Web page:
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NBA ref sues AP sports reporter over Twitter tweet

5:40 p.m. Monday: Updated with AP comment and a few more quotes from the lawsuit, which is now attached.

Wow, libel suits are suddenly breaking out all over. The Minneapolis-St. Paul Business Journal's Jim Hammerand reports NBA ref Bill Spooner is suing Associated Press sports reporter Jon Krawczynski over an allegedly defamatory Twitter tweet.

Spooner says the NBA investigated him after Krawczynski posted the following message Jan. 24: "Ref Bill Spooner told Rambis he'd 'get it back' after a bad call. Then he made an even worse call on the Rockets. That's NBA officiating, folks."

The offending tweet
The offending tweet

According to the ref's complaint (below), "Defendant Krawczynski published this statement on his AP Twitter account knowing at the time, or with reckless disregard of the truth at the time, or without due care of the truth at the time, that Plaintiff Spooner did not tell Coach Rambis that 'he'd get it back' nor utter any words to that effect, and therefore that the quoted attribution was, in fact, false."

Hammerand quotes AP Associate General Counsel Dave Tomlin's statement: “We believe all of the facts we reported from the game in question were accurate.”

This wouldn't be the first time a ref has been suspected of an "even-up" call, but Spooner's filing says the wire service and Krawczynski have refused demands to retract the statement. The official references the 2007 scandal involving Tim Donaghy, a referee who pled guilty to two felonies for conspiring with gamblers, as evidence of how his reputation could be damaged.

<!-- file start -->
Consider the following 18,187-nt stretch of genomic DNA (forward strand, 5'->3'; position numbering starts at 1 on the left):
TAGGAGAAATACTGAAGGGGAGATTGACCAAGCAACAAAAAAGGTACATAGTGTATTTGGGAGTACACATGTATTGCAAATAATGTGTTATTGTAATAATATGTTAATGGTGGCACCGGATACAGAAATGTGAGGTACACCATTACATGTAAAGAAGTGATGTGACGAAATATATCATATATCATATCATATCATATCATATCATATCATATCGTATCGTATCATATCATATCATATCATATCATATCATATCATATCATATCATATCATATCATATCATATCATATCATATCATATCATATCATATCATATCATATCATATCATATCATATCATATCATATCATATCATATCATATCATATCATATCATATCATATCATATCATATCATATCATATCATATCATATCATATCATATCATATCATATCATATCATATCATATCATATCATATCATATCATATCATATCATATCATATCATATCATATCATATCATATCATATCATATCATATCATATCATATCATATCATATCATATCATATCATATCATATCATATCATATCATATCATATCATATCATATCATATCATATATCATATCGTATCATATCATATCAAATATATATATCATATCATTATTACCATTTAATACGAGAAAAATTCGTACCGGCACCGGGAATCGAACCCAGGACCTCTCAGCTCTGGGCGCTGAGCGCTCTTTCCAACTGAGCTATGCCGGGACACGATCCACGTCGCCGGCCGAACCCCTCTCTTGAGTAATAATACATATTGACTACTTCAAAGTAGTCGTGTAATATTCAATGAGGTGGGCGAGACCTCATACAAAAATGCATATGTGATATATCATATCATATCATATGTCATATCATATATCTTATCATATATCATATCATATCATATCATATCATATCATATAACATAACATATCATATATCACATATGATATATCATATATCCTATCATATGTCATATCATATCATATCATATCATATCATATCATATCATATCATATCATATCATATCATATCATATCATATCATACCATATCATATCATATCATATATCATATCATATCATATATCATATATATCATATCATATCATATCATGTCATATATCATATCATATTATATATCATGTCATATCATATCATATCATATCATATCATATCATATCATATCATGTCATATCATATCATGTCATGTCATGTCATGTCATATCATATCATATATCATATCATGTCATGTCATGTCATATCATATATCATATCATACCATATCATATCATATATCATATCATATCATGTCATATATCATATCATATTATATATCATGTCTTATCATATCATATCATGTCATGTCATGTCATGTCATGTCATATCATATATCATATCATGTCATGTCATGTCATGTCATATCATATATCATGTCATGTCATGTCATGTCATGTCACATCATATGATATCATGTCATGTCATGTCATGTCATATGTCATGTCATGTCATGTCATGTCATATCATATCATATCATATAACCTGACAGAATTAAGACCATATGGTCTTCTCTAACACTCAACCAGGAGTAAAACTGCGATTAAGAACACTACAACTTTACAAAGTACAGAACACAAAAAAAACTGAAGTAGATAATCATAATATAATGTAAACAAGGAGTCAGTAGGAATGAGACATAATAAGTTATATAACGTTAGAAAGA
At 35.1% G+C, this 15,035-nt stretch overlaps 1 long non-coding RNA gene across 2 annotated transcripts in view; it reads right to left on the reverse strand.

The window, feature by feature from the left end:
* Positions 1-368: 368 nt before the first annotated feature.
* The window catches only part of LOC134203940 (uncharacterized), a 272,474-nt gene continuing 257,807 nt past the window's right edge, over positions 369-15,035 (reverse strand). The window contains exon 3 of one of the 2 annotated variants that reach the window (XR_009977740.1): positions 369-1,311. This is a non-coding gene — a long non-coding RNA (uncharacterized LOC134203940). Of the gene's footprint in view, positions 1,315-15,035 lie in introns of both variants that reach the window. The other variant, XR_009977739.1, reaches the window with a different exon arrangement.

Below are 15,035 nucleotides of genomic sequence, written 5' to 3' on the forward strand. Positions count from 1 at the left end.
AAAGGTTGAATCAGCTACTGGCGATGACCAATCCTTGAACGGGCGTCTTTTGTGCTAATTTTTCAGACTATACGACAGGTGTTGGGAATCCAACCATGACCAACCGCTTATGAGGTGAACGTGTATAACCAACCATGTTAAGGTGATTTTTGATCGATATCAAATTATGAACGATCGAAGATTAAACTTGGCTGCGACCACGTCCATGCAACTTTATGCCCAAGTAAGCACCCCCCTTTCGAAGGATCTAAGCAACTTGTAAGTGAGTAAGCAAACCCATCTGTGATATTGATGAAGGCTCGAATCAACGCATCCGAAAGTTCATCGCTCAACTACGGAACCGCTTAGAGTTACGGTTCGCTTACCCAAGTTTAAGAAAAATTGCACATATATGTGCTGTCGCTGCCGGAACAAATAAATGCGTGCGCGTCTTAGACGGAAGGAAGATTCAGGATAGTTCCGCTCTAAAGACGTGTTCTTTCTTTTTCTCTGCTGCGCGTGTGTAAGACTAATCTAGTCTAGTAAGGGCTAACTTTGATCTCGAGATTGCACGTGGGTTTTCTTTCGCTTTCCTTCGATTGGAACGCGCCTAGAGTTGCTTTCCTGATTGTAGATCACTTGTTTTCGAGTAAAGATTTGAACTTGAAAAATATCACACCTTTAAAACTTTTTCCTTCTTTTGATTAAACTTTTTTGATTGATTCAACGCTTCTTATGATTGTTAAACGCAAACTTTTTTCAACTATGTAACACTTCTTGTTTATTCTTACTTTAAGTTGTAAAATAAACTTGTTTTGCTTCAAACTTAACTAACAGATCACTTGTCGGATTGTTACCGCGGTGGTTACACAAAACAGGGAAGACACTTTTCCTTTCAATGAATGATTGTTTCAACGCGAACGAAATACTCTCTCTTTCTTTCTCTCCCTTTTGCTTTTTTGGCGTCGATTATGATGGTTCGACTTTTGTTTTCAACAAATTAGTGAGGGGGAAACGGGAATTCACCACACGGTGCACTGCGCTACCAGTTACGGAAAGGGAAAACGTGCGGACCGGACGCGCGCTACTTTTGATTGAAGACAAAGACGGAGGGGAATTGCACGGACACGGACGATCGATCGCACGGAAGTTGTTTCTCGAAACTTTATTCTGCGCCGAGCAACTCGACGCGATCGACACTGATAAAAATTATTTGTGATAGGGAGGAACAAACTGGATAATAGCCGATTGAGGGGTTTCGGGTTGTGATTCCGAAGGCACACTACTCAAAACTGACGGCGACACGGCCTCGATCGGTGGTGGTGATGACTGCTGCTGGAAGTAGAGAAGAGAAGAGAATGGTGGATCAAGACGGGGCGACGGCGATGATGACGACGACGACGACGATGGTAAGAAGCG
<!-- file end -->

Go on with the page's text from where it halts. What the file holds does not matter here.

(That said, the lawsuit will give Krawczynski's little-noticed tweet wide public play. According to Twitter, he has 2,045 followers. I'll bet he gets more soon, especially since the complaint notes, "Throughout the current professional basketball season, Defendant Krawczynski has made a theme of his reporting persistent criticism of NBA officiating'.")

Spooner asks the court to declare that "Twitter publication consitutes defamation." By the way, the lawsuit was filed the same day the Star Tribune noted how few lawsuits stemmed from online postings.

Aside from the possibility that Krawczynski accurately tweeted Spooner's comment, the official may have a tough road recovering any damanges. Someone who makes high-profile calls in front of 20,000 fans a night would likely be ruled a public figure. That means his lawyer would have to prove Krawczynski knew his tweet was false, or had a high degree of awareness that the statement was untrue — not merely that he was wrong or failed to do enough reporting.


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Comments (4)

This is the most interested I've been in the NBA in years. Brilliant marketing.

Since the AP seat is courtside near the Wolves bench, Jon might have heard the conversation himself, which makes this even more interesting.

Here's a more detailed story on the suit that we published in the Pioneer Press this morning:

Any NBA fan knows that this has been a major problem in the league for sometime. Any league that lets it officials call anticipation fouls or non-calls based on a players lack of seniority is asking for this type of scrutiny.